No child left behind

Dear Editor:The Nobel Prize in Physics. The MVP at the Super Bowl. The Oscar for Best Director. These are among the many awards I have never won. I am not an educator either. I am, however, an involved parent with two children in Middle and High School who is very concerned with the "No child left behind" program and how it affects students and school districts. I consider it a "noble experiment" and like Prohibition, it should be repealed. Here is why. The government is acting on the basis that all children are equal and hence they all should achieve grade level proficiency in Math and Reading . This is a noble an impractical goal because it ignores the fact that some children are less equal than others and it sacrifices the high achievers to accommodate all students under the least common denominator in academic performance. I have read that China has more Honor students than we have students and that India graduates more engineers than us. I tremble when I think how soon China will start flexing its military might and we as a society are not prepared to deal with the realities of the 21st century. Our school district is engaged in Performance Improvement because it cannot meet a moving target of accomplishments by English Learners and Special Needs children. I propose that those energies should be better spent in identifying and motivating the high achievers towards more advanced education in Engineering and Science. Most of our graduate schools are now populated with foreign students because we have not sold our children in the need and advantages of a solid education in Science and Engineering. President Obama talks about working our way out of our economic malaise through exports. He conveniently ignores the fact that we don't make anything anymore. When I get up in the morning I watch the news on my Samsung TV. I go to work in my Toyota automobile. I answer my calls on my Nokia cellular phone and I make myself a cup of hot tea at work in my Toshiba microwave. I suspect that most people go through a similar situation every day. To regain our lead as an exporting country we need to have something to sell. We need PhD's to come up with new devices, engineers to manage and create the production lines and a work force that has studied something more solid than underwater basket weaving. Our school district, faculty and administrators do a magnificent job in spite of the problems of overcrowded class rooms and bureaucratic interference. I salute their accomplishments. But they also need our help in showing our children that it's "cool" to be a high academic achiever and to motivate them towards academic excellence. I propose a review of our goals and of recognizing the hard work of our teachers with more than a Teacher of the Month award. We should insist in higher pay coupled with greater accountability for our teachers and turn them loose in what they do best and that is teaching to those who want to learn. - Jorge H. Montero, Downey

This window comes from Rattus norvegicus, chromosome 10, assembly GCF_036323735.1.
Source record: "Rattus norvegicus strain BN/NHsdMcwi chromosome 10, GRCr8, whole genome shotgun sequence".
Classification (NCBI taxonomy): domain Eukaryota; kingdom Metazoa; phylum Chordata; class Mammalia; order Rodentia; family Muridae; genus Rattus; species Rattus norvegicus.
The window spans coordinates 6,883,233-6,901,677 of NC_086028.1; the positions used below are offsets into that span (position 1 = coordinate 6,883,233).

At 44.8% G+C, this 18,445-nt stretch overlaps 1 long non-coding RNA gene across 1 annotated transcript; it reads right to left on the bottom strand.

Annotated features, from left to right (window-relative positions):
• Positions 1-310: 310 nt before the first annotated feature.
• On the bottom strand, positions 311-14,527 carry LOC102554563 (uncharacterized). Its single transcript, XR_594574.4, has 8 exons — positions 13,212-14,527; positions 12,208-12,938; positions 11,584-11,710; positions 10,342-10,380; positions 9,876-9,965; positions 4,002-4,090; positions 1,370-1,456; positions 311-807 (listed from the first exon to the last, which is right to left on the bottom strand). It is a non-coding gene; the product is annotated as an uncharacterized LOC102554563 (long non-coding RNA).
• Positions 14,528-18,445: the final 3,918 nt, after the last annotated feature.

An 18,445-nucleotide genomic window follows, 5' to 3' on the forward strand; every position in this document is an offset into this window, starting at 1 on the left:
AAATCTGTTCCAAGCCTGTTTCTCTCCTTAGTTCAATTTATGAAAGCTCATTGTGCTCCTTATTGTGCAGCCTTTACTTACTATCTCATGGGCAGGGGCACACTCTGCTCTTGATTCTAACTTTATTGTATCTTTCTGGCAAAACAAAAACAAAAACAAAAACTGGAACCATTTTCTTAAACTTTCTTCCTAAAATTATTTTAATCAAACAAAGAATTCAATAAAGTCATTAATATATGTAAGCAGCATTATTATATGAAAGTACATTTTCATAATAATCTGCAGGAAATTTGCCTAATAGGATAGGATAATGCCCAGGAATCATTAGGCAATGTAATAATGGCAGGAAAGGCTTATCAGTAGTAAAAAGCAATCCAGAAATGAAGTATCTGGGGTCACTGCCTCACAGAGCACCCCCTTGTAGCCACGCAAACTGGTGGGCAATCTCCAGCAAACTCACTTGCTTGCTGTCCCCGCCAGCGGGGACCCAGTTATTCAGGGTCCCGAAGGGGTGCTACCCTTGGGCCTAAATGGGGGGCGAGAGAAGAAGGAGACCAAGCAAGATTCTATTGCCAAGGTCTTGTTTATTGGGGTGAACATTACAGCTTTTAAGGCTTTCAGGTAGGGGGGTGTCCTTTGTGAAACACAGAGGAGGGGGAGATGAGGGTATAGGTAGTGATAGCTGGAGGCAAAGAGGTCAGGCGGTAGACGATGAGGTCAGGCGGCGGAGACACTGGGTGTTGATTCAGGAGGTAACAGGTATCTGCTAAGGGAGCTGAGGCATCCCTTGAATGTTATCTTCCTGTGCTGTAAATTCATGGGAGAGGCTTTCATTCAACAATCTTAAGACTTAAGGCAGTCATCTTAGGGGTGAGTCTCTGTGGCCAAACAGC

********** Published: February 26, 2010 - Volume 8 - Issue 45